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Selling your company - how to get it right

Selling your company is likely to be a once in a lifetime experience. It is essential you get it right.

1.0 Formulating your Objectives

What do you want to achieve from selling your company?

Are you looking to maximise the proceeds or are you also concerned about the welfare of your employees, the integrity of the purchaser and its plans for your business, how much tax you will have to pay and what type of payment is being offered?

Do you want to sell outright or are you only looking to sell a minority shareholding to a trade partner or institutional investor? Do you want an on-going involvement in the management of the business and do you have family members working in the business who may wish to stay after a sale?

What is your timetable? Is it influenced by your expectations about the future performance of the business, your personal tax situation or your state of health?

Do you have a preference for who you wish to sell your business to?

Are there other owners whose consent will be required and do they have meaningful shareholdings?  

There are so many permutations to consider it is really important for a vendor to think carefully about his or her objectives. Selling your business will be stressful, may involve difficult negotiations and require you learning a lot of new things. It can place personal relationships under severe strain and give rise to damaging disputes when family and other shareholders have different agendas.

Equity Strategies can assist you in framing your objectives and in anticipating obstacles. It may be the first time you have sold a business but rest assured it is not our first time. We bring a wealth of experience to help you cope with this once in a lifetime and very important transaction.

2.0 Preparing the Business for Sale  

For years you will have been focussed on boosting sales, growing profits and dealing with the myriad of problems running a business. You may have given little time to considering how your business would look to an outsider.  You may have relied more on your business instincts and managing the company’s cashflow than producing voluminous management reports, ratios and KPIs. Your personal affairs may be so interwoven with your company it is impossible for a prospective buyer to establish the underlying performance of the business.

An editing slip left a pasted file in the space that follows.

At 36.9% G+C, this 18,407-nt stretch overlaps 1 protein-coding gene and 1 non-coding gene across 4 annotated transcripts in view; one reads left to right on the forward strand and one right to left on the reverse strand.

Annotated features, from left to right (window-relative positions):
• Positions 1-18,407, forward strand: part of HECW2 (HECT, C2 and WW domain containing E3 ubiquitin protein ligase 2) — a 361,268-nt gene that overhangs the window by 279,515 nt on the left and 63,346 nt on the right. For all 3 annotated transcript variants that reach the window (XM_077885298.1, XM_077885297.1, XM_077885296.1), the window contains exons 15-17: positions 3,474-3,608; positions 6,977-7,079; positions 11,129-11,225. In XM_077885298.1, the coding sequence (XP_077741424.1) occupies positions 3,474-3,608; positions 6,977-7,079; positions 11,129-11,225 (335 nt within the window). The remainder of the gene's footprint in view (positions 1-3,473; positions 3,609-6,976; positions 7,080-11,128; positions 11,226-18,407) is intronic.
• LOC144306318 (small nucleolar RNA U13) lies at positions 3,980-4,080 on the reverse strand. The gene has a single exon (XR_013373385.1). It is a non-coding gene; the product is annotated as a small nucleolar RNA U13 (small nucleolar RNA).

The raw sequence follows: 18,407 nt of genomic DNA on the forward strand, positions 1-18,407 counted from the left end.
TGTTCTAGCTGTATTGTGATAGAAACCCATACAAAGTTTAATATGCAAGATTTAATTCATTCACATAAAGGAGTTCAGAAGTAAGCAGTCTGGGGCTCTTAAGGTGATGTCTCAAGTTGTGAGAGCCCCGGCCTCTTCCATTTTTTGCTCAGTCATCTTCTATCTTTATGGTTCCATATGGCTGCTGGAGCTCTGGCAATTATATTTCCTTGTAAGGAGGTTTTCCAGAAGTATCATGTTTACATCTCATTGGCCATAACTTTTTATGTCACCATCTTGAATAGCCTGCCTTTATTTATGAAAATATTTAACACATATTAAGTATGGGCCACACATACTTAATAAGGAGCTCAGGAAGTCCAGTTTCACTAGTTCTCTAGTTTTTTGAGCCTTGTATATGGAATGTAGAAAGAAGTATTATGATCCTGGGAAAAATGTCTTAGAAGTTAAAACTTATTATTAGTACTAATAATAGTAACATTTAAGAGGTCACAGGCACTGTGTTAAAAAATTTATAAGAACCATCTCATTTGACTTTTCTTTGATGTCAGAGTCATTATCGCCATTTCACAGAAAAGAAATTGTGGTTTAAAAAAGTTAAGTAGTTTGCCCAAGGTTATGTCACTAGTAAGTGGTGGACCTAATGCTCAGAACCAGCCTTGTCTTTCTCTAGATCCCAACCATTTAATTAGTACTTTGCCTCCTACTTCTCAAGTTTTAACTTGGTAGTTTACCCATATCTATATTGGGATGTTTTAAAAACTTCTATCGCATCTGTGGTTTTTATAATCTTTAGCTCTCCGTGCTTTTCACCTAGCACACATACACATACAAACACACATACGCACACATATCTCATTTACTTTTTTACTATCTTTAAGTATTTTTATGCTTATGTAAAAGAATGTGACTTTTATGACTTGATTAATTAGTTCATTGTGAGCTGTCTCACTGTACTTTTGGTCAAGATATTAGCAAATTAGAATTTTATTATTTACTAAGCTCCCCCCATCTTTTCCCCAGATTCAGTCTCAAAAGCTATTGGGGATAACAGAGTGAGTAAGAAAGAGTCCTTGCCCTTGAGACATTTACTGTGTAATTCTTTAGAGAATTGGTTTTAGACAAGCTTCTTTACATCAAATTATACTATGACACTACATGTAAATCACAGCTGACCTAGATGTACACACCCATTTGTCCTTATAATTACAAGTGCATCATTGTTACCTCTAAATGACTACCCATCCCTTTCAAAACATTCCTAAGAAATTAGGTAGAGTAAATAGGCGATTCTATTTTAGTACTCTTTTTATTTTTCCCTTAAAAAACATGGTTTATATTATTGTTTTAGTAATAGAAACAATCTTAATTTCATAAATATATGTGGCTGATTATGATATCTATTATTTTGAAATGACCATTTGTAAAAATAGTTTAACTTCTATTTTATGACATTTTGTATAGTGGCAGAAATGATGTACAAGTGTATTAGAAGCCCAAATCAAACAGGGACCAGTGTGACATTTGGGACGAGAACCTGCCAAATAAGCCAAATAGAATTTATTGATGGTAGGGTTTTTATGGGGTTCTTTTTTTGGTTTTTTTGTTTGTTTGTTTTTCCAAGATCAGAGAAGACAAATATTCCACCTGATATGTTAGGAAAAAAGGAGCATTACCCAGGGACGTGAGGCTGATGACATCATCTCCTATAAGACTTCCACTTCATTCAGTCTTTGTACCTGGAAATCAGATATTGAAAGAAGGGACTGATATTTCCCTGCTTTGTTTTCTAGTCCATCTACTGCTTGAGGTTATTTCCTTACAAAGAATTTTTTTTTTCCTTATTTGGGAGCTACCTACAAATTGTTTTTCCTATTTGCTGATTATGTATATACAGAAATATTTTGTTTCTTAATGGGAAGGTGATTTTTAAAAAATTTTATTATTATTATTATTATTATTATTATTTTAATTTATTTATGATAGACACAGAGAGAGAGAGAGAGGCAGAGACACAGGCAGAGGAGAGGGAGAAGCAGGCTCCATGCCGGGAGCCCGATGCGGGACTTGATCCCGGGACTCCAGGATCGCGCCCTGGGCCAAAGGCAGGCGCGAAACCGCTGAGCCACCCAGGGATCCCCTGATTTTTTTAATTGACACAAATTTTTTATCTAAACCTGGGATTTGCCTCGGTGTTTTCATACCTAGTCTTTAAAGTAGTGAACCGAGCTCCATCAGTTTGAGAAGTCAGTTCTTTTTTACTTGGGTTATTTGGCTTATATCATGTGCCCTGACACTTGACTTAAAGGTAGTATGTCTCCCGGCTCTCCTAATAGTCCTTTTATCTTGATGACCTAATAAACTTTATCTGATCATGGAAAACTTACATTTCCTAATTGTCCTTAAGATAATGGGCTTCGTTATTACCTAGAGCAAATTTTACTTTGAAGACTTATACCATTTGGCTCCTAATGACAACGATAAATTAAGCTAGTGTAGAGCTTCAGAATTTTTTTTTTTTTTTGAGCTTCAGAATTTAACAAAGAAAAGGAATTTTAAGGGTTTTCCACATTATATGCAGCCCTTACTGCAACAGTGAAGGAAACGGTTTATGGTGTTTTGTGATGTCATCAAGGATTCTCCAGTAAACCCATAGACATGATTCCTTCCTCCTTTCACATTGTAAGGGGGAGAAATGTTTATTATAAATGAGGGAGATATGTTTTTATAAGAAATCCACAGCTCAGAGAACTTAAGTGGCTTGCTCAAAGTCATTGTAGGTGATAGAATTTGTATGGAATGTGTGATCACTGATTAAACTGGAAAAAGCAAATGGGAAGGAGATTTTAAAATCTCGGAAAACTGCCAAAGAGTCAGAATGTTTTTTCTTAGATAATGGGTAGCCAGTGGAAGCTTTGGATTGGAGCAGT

If you wish to maximise sale proceeds and keep the process on track you will need to get the business ready for sale.

The key steps in preparing a business for sale include some or all of the following:-

  • reducing the company’s dependence on key customers to reduce the risk of losing an important contract during the sale process or being perceived as too reliant on a small number of customers;
  • deciding whether a purchaser is likely to want to retain your key members of staff after your departure. How critical are these people in maintaining future profitability? In some cases, it may be advantageous to offer employees deferred cash bonuses or longer term employment contracts to retain their services. In other circumstances, a prospective purchaser may wish to replace your managers with its own staff;   
  • abandoning, where practicable, strategies to increase market share at the expense of short term profitability;
  • avoiding costs which only yield benefits in the medium or long term and may be of little perceived benefit to a purchaser. Capital expenditure, in particular, should be carefully controlled. Buying a new computer system or refurbishing offices may be of little benefit to an acquirer if it plans to use its own IT systems or relocate the business elsewhere. Capital expenditure will increase the level of debt to be inherited by the purchaser (or reduce cash on the balance sheet). Acquirers will often reduce the value its places on the equity in a business £ for £ for any debt it inherits and may give little or no credit for the potential enhancement to profits which this spending may give rise to in the  long term;
  • review the company’s depreciation and other accounting policies and bring these into line with market practice;
  • release any unnecessary provisions which may have been used to keep profits down;